Soon, Isis Contreras Pérez (BC ’26) called the audience’s attention toward the racial disparities of climate change’s effects on different communities, including in urban areas like NYC. She called out the role of redlining and current discriminatory policies in creating “urban heat islands” and its negative effects on community members’ health, citing Harlem as an example. Contreras Pérez referenced the pressing problem of the Urban Heat Island effect and called out Columbia and Barnard for their impact in the gentrification of the area and their acceptance of donations from companies with big carbon footprints. Contreras Pérez closed her speech by warning that “as Barnard students we are insulated by a bubble,” which can isolate us from the harsh reality of how neighboring communities are harmed by the very institutions that we support and fund. She called for a larger focus on organizations like the Harlem Heat Project and emphasized a need for us to listen to the “real people impacted.”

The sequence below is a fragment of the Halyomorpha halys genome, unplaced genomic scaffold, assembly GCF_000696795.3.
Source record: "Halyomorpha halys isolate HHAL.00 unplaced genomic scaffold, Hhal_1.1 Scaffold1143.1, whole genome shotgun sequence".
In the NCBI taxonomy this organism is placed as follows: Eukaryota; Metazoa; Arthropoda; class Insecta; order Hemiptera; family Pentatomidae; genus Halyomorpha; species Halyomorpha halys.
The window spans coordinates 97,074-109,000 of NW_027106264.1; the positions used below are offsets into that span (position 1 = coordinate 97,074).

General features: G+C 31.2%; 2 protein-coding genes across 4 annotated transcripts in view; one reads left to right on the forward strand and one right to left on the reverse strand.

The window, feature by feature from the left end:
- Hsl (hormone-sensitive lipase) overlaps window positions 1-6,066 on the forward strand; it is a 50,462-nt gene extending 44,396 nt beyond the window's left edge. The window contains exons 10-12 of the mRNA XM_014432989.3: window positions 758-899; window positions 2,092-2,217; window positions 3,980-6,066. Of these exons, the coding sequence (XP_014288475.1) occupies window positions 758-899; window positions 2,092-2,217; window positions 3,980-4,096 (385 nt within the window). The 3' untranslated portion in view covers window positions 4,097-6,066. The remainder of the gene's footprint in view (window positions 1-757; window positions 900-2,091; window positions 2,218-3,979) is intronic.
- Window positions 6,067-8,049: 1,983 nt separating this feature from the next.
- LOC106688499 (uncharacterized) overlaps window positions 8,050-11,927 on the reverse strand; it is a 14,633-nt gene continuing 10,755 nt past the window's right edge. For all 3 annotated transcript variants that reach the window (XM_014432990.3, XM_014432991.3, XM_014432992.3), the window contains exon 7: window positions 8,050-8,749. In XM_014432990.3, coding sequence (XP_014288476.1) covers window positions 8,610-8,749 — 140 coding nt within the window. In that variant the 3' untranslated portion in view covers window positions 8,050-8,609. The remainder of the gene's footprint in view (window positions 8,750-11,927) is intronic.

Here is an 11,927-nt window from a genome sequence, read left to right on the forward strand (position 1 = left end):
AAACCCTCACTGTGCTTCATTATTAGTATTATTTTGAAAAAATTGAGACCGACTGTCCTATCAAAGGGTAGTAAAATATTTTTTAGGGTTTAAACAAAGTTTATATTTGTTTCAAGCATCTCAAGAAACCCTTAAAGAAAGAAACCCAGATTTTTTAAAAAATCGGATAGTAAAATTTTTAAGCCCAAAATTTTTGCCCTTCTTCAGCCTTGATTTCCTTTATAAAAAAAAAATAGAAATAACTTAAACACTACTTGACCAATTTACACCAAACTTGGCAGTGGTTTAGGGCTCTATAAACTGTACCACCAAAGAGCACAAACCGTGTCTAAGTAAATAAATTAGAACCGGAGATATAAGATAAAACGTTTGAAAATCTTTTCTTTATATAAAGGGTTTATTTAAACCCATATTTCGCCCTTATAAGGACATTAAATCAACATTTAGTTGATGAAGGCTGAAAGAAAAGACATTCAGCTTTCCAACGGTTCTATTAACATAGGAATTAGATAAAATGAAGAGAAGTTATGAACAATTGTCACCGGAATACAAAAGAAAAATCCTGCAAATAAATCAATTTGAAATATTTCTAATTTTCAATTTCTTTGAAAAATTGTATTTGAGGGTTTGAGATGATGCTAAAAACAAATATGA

In another commentary about Columbia and its surrounding community, Habiba Sayma (BC ’24) talked about inequity in the education system. She focused on the idea that  “not all public schools are created equal.” Sayma explained how at one period in life she needed to study during early morning hours in order to get into a prestigious high school with rigorous instruction in New York—a school that, despite its academic reputation, was not diverse. She talked about injustice within the NYC public school system, as compared to the plethora of resources at Barnard. Later, she implored Barnard to partner with under-resourced schools, with facilities like computer labs and the Writing Center that could be beneficial to NYC students. Sayma ended by remarking that “we must practice symbiotic relationships with the community we’re immersed in.”

To complete the first half of the speeches, Olivia Bobrownicki (BC ’25) talked about the lack of data representing women across fields and studies: “we have systematically failed to take data on women.” Bobrownicki talked about the increased risk of injury for females in car crashes due to car designs reportedly being based on data collected only from men, as well as the reportedly higher instances of negative side effects of multiple medications on women due to using all-male trials. “We live in a society where we treat every body as an average male,” Bobrownicki said as she compelled the audience members to find the intersection between their various fields of study, the need for female data, and the areas where women are most at risk, in order to work towards changing it.